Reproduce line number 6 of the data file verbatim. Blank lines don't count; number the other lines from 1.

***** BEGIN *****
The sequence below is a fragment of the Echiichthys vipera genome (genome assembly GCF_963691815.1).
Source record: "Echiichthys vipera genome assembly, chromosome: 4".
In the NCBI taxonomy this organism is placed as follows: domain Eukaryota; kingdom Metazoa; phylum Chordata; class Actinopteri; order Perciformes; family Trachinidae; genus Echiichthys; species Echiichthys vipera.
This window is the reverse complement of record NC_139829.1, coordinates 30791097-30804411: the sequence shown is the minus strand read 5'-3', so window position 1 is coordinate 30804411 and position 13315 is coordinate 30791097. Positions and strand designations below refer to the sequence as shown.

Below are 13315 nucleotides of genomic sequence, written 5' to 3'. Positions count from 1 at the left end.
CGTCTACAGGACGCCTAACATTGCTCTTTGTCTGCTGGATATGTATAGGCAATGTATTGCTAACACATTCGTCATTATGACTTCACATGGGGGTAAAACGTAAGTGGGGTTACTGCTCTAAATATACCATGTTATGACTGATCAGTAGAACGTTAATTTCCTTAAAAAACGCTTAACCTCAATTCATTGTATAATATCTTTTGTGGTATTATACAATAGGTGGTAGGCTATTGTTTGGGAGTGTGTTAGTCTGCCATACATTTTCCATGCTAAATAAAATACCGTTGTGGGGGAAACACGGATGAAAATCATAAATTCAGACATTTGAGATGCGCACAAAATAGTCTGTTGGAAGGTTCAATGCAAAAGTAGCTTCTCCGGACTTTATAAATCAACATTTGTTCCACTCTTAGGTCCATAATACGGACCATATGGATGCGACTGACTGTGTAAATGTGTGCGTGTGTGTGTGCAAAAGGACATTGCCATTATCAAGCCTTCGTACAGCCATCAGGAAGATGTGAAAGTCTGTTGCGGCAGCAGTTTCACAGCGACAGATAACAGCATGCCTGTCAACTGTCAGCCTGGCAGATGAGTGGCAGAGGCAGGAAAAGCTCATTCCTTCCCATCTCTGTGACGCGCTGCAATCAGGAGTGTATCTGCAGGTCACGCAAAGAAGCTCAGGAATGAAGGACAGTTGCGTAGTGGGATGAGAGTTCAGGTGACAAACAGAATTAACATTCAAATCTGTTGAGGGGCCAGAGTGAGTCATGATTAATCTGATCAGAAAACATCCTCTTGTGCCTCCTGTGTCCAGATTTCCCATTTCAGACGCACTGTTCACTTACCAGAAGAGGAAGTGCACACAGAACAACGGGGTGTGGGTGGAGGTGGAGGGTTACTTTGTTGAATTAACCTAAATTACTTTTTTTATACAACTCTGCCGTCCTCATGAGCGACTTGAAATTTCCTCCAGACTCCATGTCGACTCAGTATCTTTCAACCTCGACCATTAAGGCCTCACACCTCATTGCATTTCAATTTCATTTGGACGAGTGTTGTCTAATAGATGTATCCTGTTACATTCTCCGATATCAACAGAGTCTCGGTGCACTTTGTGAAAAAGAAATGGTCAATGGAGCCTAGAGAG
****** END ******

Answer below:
CGTCTACAGGACGCCTAACATTGCTCTTTGTCTGCTGGATATGTATAGGCAATGTATTGCTAACACATTCGTCATTATGACTTCACATGGGGGTAAAACGTAAGTGGGGTTACTGCTCTAAATATACCATGTTATGACTGATCAGTAGAACGTTAATTTCCTTAAAAAACGCTTAACCTCAATTCATTGTATAATATCTTTTGTGGTATTATACAATAGGTGGTAGGCTATTGTTTGGGAGTGTGTTAGTCTGCCATACATTTTCCATGCTAAATAAAATACCGTTGTGGGGGAAACACGGATGAAAATCATAAATTCAGACATTTGAGATGCGCACAAAATAGTCTGTTGGAAGGTTCAATGCAAAAGTAGCTTCTCCGGACTTTATAAATCAACATTTGTTCCACTCTTAGGTCCATAATACGGACCATATGGATGCGACTGACTGTGTAAATGTGTGCGTGTGTGTGTGCAAAAGGACATTGCCATTATCAAGCCTTCGTACAGCCATCAGGAAGATGTGAAAGTCTGTTGCGGCAGCAGTTTCACAGCGACAGATAACAGCATGCCTGTCAACTGTCAGCCTGGCAGATGAGTGGCAGAGGCAGGAAAAGCTCATTCCTTCCCATCTCTGTGACGCGCTGCAATCAGGAGTGTATCTGCAGGTCACGCAAAGAAGCTCAGGAATGAAGGACAGTTGCGTAGTGGGATGAGAGTTCAGGTGACAAACAGAATTAACATTCAAATCTGTTGAGGGGCCAGAGTGAGTCATGATTAATCTGATCAGAAAACATCCTCTTGTGCCTCCTGTGTCCAGATTTCCCATTTCAGACGCACTGTTCACTTACCAGAAGAGGAAGTGCACACAGAACAACGGGGTGTGGGTGGAGGTGGAGGGTTACTTTGTTGAATTAACCTAAATTACTTTTTTTATACAACTCTGCCGTCCTCATGAGCGACTTGAAATTTCCTCCAGACTCCATGTCGACTCAGTATCTTTCAACCTCGACCATTAAGGCCTCACACCTCATTGCATTTCAATTTCATTTGGACGAGTGTTGTCTAATAGATGTATCCTGTTACATTCTCCGATATCAACAGAGTCTCGGTGCACTTTGTGAAAAAGAAATGGTCAATGGAGCCTAGAGAG